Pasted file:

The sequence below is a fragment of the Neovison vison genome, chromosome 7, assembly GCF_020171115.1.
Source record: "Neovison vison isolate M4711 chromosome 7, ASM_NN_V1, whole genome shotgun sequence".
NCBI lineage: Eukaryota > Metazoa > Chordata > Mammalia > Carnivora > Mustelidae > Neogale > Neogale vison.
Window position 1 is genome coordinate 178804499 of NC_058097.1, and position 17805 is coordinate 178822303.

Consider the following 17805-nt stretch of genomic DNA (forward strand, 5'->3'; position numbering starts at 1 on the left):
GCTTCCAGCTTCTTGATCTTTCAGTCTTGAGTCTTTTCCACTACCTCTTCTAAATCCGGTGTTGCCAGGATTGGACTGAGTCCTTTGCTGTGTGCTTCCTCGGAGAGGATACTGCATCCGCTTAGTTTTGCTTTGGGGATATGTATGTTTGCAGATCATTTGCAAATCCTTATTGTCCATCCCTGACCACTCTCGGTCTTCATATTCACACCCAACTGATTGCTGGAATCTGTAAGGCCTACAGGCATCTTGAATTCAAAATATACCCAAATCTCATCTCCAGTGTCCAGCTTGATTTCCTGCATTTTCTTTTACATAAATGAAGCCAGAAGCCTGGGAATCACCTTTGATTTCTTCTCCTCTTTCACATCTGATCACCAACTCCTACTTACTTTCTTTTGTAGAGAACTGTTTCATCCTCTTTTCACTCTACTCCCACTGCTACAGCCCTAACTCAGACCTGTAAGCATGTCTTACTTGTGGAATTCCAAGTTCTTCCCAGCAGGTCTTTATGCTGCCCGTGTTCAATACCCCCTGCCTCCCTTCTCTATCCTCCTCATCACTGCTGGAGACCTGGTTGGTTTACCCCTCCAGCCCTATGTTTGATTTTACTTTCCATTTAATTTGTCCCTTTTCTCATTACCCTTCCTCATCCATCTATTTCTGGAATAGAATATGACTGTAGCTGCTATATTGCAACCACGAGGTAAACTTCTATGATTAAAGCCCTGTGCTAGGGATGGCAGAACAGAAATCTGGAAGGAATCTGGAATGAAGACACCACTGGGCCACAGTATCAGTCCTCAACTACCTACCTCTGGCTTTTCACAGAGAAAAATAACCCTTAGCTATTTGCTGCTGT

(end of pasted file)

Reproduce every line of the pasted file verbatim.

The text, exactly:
The sequence below is a fragment of the Neovison vison genome, chromosome 7, assembly GCF_020171115.1.
Source record: "Neovison vison isolate M4711 chromosome 7, ASM_NN_V1, whole genome shotgun sequence".
NCBI lineage: Eukaryota > Metazoa > Chordata > Mammalia > Carnivora > Mustelidae > Neogale > Neogale vison.
Window position 1 is genome coordinate 178804499 of NC_058097.1, and position 17805 is coordinate 178822303.

Consider the following 17805-nt stretch of genomic DNA (forward strand, 5'->3'; position numbering starts at 1 on the left):
GCTTCCAGCTTCTTGATCTTTCAGTCTTGAGTCTTTTCCACTACCTCTTCTAAATCCGGTGTTGCCAGGATTGGACTGAGTCCTTTGCTGTGTGCTTCCTCGGAGAGGATACTGCATCCGCTTAGTTTTGCTTTGGGGATATGTATGTTTGCAGATCATTTGCAAATCCTTATTGTCCATCCCTGACCACTCTCGGTCTTCATATTCACACCCAACTGATTGCTGGAATCTGTAAGGCCTACAGGCATCTTGAATTCAAAATATACCCAAATCTCATCTCCAGTGTCCAGCTTGATTTCCTGCATTTTCTTTTACATAAATGAAGCCAGAAGCCTGGGAATCACCTTTGATTTCTTCTCCTCTTTCACATCTGATCACCAACTCCTACTTACTTTCTTTTGTAGAGAACTGTTTCATCCTCTTTTCACTCTACTCCCACTGCTACAGCCCTAACTCAGACCTGTAAGCATGTCTTACTTGTGGAATTCCAAGTTCTTCCCAGCAGGTCTTTATGCTGCCCGTGTTCAATACCCCCTGCCTCCCTTCTCTATCCTCCTCATCACTGCTGGAGACCTGGTTGGTTTACCCCTCCAGCCCTATGTTTGATTTTACTTTCCATTTAATTTGTCCCTTTTCTCATTACCCTTCCTCATCCATCTATTTCTGGAATAGAATATGACTGTAGCTGCTATATTGCAACCACGAGGTAAACTTCTATGATTAAAGCCCTGTGCTAGGGATGGCAGAACAGAAATCTGGAAGGAATCTGGAATGAAGACACCACTGGGCCACAGTATCAGTCCTCAACTACCTACCTCTGGCTTTTCACAGAGAAAAATAACCCTTAGCTATTTGCTGCTGT